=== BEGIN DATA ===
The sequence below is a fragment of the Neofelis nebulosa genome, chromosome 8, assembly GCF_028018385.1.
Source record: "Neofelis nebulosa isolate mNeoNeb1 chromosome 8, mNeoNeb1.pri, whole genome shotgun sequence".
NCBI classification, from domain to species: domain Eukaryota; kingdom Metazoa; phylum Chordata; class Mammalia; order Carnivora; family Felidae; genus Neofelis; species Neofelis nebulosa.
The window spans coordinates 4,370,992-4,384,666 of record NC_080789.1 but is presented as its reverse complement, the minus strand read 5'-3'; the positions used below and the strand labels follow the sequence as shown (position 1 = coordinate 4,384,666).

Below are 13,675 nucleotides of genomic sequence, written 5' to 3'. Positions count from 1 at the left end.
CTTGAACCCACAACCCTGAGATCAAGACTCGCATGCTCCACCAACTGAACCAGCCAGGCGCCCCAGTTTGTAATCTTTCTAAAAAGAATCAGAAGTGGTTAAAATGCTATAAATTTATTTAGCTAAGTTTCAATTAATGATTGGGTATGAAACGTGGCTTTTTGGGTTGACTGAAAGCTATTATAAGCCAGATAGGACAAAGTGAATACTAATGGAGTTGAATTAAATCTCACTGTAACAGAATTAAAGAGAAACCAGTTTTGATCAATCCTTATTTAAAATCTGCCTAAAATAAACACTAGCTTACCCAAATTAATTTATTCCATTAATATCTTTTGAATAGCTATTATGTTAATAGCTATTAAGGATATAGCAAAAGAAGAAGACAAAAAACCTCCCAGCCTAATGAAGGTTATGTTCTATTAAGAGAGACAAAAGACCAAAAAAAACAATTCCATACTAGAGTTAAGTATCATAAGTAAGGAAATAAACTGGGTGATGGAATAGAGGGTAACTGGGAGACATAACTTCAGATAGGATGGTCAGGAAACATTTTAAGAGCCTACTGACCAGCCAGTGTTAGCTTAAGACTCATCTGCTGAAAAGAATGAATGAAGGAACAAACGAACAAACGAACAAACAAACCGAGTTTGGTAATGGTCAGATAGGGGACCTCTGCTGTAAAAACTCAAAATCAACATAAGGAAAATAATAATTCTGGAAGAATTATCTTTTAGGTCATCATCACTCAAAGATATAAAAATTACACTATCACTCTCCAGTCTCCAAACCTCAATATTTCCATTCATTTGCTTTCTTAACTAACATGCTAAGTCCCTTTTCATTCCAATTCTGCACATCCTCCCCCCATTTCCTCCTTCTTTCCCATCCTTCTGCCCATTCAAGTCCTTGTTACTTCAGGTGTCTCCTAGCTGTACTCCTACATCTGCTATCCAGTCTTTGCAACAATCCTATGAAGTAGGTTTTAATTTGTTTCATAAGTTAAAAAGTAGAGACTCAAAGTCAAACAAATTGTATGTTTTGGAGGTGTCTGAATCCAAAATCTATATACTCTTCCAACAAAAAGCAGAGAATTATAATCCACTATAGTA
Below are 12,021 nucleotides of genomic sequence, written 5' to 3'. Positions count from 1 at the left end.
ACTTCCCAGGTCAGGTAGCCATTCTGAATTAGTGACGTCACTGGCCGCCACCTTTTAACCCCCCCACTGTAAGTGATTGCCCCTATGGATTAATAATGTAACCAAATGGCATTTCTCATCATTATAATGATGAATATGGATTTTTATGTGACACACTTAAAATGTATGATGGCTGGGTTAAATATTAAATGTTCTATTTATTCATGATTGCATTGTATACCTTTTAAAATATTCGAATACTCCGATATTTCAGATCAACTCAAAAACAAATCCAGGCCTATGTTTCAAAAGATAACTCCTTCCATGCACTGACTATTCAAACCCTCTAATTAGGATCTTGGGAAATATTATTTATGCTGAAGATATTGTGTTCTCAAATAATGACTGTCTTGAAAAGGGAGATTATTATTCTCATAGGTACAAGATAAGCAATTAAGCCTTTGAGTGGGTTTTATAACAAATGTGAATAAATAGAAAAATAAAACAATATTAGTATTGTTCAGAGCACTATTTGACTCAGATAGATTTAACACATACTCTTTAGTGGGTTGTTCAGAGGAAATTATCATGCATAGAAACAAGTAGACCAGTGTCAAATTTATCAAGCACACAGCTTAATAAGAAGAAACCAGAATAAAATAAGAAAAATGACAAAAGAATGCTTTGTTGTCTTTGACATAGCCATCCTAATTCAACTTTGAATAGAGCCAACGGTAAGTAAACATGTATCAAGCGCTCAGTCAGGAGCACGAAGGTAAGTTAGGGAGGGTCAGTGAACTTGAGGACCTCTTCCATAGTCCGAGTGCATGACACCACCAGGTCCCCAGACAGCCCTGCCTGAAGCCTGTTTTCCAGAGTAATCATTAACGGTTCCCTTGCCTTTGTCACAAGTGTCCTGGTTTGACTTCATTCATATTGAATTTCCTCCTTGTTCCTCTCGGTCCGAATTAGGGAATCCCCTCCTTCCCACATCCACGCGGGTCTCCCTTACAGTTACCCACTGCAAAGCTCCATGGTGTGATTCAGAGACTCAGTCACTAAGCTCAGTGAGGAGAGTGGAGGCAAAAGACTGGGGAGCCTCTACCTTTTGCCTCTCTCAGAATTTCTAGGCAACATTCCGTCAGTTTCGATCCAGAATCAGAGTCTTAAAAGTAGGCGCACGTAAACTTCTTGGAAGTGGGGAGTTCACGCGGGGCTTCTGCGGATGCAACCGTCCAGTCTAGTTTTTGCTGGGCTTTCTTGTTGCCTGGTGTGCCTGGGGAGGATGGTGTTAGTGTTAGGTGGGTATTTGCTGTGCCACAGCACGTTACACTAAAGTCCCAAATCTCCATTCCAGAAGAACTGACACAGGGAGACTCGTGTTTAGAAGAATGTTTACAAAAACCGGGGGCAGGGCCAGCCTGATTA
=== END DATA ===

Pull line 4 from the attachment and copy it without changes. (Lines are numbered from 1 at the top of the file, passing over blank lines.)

The window spans coordinates 4,370,992-4,384,666 of record NC_080789.1 but is presented as its reverse complement, the minus strand read 5'-3'; the positions used below and the strand labels follow the sequence as shown (position 1 = coordinate 4,384,666).